by Asset Allocation Committee | PDF
In Charles Dickens’s novel A Tale of Two Cities, he writes, “It was the best of times, it was the worst of times, it was the age of wisdom, it was the age of foolishness, it was the epoch of belief, it was the epoch of incredulity, it was the season of light, it was the season of darkness, it was the spring of hope, it was the winter of despair…” The paradox was designed to illustrate the different experiences of people living prior to the French Revolution. In this week’s report, we discuss the paradoxical nature of this recovery. Specifically, we focus on how consumer behavior may not be indicative of consumer sentiment. We conclude by discussing how the Biden administration might structure policy to accelerate the recovery and how this direction could affect financial markets.
Even though this recession may have had a different origin than previous ones, this recovery appears to be telling a similar story. With few exceptions, the higher income classes have consistently outperformed the bottom income classes. For example, employment for high-income individuals has returned to pre-pandemic levels, while employment for low-income individuals is not only below pre-pandemic levels but has fallen in recent weeks. It is highly likely that this discrepancy has contributed to the confidence gap between low- and high-income households.
The chart above shows the level of consumer confidence for high-income and low-income groups and the overall consumer confidence index since the start of the pandemic. According to this chart, confidence among low-income groups has routinely lagged high-income groups. This lag may be due to high-income groups having better information. For example, the sharp increase in July may be related to the previous month’s hiring. This notion is further supported by the steep decline in the following month as rising cases in July resulted in a slowdown in hiring. It is also worth noting that this lag isn’t typically picked up in the overall index. Hence, the overall index seems to mask pessimism of the low-income group. This phenomenon is consistent with previous cycles as low-income individuals are typically the last to benefit when the economy enters into expansion territory.
That being said, there appears to be a mismatch between current sentiment and the present situation. The share of low-income households reporting an improvement in their financial situation from a year ago was elevated throughout 2020, while the share of high-income households sunk. This is likely due to a combination of high-income workers being forced to take pay cuts and low-income households receiving generous benefits in unemployment. This trend is also mirrored in the flow of funds data in which the top 1% of households has seen a larger increase in checking deposits compared to the bottom 40% of households. The boost in income for low-income individuals has likely supported domestic consumption as they are the only group spending more now than before the pandemic.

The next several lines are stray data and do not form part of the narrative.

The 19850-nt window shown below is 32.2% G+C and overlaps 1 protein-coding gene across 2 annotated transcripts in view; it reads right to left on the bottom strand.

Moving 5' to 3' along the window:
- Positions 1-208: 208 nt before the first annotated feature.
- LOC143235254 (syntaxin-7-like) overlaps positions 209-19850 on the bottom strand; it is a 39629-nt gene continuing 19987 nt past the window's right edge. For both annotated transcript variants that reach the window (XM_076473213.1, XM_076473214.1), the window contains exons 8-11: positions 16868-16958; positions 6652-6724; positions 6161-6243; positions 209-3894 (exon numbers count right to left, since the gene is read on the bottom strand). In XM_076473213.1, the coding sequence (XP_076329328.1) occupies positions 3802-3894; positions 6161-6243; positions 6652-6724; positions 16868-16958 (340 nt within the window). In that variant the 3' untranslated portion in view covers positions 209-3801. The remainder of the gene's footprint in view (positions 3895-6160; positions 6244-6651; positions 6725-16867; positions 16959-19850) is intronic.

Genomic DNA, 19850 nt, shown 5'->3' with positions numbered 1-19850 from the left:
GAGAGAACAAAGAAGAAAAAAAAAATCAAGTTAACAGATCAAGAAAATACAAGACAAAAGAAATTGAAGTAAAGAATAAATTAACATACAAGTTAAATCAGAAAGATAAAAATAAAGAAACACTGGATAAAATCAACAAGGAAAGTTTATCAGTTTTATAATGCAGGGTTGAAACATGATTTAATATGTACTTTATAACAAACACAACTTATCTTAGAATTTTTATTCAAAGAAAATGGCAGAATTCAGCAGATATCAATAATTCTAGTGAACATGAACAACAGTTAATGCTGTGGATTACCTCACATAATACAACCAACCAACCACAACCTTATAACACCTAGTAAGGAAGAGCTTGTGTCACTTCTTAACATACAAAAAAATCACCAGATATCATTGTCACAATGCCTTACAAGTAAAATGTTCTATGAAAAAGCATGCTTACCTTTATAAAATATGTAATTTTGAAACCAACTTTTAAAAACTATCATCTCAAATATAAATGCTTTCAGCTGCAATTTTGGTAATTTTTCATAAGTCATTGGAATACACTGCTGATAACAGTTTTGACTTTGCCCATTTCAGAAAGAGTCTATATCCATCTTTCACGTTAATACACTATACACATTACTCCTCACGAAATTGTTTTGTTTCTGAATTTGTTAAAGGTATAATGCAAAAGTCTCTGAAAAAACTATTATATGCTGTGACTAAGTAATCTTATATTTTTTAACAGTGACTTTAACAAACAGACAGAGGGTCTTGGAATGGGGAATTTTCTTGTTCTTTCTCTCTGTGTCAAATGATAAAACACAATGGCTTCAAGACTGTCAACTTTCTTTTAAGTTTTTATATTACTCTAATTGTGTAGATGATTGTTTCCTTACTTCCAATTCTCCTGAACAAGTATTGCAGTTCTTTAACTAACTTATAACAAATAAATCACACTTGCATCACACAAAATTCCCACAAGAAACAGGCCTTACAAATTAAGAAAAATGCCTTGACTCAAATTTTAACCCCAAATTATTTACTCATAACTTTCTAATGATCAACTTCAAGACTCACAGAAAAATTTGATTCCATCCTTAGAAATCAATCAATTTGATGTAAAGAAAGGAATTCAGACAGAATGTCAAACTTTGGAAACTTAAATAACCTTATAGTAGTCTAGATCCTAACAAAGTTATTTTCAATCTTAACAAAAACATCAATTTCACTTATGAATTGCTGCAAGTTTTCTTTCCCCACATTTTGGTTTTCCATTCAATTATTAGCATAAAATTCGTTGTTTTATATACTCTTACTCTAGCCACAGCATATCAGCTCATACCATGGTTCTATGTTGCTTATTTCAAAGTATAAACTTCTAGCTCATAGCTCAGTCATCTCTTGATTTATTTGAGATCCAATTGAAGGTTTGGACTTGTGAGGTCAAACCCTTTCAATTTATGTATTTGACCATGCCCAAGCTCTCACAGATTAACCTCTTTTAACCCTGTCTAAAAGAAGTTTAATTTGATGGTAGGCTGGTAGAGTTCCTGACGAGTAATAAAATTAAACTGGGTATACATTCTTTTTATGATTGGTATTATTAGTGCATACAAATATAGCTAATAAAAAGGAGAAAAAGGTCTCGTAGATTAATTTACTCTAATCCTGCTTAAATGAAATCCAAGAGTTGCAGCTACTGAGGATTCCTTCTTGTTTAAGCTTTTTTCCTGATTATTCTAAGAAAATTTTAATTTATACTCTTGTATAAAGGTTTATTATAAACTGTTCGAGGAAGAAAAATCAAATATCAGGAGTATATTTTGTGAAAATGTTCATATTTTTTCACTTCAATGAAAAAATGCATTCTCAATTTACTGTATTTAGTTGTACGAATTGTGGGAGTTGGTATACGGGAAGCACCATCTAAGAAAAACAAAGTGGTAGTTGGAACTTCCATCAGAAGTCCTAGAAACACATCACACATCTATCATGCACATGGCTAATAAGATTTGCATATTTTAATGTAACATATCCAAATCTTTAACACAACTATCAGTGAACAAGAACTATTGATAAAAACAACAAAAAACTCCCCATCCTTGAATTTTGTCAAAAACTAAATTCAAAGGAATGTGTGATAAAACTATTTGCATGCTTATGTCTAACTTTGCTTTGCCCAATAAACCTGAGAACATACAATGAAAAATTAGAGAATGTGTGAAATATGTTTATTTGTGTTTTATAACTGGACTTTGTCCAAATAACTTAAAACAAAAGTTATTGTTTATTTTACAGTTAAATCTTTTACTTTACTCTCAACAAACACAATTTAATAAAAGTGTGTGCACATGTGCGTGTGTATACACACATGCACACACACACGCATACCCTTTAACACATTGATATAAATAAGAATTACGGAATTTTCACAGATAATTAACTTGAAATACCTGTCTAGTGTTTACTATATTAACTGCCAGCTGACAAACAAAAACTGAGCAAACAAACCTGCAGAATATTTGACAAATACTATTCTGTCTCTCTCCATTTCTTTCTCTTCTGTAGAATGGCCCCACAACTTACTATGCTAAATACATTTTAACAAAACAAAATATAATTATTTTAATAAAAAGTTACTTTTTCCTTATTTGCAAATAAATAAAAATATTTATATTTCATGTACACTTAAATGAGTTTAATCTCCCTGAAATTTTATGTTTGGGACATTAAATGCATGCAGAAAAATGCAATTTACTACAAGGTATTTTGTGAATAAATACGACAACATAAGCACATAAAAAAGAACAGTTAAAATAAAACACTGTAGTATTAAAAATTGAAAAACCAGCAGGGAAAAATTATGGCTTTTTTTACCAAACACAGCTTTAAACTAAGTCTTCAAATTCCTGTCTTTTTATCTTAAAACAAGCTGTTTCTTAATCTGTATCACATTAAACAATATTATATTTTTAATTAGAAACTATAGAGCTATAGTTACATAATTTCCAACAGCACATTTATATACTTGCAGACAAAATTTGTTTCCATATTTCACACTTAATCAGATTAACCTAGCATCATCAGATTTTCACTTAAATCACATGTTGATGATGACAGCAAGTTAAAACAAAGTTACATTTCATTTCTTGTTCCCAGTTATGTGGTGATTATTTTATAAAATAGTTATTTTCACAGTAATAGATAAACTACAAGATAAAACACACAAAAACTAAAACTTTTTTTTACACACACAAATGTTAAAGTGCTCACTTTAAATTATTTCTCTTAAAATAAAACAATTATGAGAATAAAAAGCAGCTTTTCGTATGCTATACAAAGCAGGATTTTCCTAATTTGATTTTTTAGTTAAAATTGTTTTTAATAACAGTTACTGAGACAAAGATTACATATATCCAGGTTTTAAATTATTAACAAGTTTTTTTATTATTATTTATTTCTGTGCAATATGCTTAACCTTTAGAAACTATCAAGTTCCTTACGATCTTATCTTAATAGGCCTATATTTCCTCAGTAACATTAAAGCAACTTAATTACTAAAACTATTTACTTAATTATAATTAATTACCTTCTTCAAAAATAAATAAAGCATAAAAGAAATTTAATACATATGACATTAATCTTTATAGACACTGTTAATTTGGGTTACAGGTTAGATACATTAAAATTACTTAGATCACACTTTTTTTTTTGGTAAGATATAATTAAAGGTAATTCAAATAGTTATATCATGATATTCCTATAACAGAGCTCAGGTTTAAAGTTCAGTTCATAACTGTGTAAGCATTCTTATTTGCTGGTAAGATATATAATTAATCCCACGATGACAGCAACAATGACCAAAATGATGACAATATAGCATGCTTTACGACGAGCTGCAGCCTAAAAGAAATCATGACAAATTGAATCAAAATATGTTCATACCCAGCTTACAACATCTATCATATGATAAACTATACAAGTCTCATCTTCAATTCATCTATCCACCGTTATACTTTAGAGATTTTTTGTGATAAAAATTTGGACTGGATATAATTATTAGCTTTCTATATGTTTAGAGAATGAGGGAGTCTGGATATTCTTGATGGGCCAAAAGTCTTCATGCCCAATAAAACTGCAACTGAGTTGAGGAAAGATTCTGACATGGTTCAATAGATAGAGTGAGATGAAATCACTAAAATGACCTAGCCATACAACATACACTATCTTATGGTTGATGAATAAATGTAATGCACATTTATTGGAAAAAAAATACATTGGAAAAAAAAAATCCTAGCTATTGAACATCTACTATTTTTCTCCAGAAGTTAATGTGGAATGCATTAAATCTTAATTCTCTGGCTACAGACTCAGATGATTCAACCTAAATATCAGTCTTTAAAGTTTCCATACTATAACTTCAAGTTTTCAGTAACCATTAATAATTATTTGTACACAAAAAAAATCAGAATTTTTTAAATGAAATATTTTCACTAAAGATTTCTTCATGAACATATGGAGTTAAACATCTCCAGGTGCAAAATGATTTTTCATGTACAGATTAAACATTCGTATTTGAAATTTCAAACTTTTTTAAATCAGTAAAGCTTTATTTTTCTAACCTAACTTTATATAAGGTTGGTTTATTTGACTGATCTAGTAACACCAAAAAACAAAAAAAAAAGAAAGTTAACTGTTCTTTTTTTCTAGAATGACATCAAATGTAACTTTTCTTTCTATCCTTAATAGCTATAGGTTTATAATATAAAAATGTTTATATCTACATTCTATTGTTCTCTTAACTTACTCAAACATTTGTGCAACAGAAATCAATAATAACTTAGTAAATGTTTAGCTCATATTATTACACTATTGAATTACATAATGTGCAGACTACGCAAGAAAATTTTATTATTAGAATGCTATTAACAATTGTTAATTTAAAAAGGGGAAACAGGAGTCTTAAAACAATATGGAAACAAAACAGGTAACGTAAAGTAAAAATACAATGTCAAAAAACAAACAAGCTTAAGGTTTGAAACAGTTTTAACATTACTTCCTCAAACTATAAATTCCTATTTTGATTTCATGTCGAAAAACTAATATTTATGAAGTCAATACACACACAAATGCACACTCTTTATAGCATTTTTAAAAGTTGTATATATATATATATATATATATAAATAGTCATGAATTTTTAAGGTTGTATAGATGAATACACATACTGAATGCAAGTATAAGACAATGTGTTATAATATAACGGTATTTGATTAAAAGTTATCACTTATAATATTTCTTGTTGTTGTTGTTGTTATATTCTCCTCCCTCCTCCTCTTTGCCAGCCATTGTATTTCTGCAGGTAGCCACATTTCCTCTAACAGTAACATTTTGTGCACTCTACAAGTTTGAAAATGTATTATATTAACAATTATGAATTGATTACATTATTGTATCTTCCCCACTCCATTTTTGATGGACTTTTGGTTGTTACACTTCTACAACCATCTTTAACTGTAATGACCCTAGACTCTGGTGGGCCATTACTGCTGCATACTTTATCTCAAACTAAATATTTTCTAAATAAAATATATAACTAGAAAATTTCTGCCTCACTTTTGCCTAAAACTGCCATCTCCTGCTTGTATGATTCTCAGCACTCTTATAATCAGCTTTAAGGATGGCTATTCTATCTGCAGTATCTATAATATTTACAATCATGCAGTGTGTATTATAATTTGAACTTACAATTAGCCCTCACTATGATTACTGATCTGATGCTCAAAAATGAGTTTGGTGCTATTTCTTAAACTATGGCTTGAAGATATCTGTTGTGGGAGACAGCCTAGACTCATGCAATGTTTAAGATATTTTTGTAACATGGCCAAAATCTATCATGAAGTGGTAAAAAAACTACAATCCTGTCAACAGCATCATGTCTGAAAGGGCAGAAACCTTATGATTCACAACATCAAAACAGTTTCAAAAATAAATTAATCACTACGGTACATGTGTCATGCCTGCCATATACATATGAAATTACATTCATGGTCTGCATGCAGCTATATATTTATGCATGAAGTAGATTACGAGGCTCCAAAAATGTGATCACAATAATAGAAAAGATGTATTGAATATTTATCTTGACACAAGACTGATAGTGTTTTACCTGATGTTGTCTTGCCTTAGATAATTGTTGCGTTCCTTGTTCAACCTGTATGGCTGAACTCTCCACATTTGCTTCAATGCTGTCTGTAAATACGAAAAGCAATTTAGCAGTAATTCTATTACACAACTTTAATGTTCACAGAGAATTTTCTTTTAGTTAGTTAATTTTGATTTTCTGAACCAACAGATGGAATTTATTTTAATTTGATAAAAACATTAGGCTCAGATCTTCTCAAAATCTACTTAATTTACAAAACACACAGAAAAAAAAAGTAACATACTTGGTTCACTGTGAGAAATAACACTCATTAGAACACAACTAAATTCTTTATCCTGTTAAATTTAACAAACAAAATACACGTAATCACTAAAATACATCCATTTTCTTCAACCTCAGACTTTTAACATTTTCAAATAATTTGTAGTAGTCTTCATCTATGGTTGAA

In a post-COVID-19 recovery, President Biden and his economic agenda should be aware that low-income households will likely suffer during the initial months of the economic expansion and refrain from fiscal tightening. One of the biggest mistakes the Obama administration made was prematurely declaring that the economy had recovered. In fact, the austerity that occurred during Obama’s second term likely created conditions for the GOP sweep in 2016. To prevent a repeat of this mistake, the new administration will likely need to focus on those the economy has left behind, specifically low-income workers. This likely means there will be more focus on jobs and less on tax reform.
Going forward, we expect that additional stimulus will be able to support consumption growth as the recovery gathers momentum. The low-income households that receive the money will likely be able to find immediate use for the funds, which will benefit consumption and related companies. Meanwhile, as the economy moves from recovery to expansion, it is likely that the top 1% will begin moving their savings into equities and other assets. Nevertheless, it generally takes a year after an economy enters expansion before employment returns to pre-recession levels. Hence, a great recovery for some people may still be a stressful recovery for others, so policymakers should keep that in mind when deciding whether to withdraw stimulus.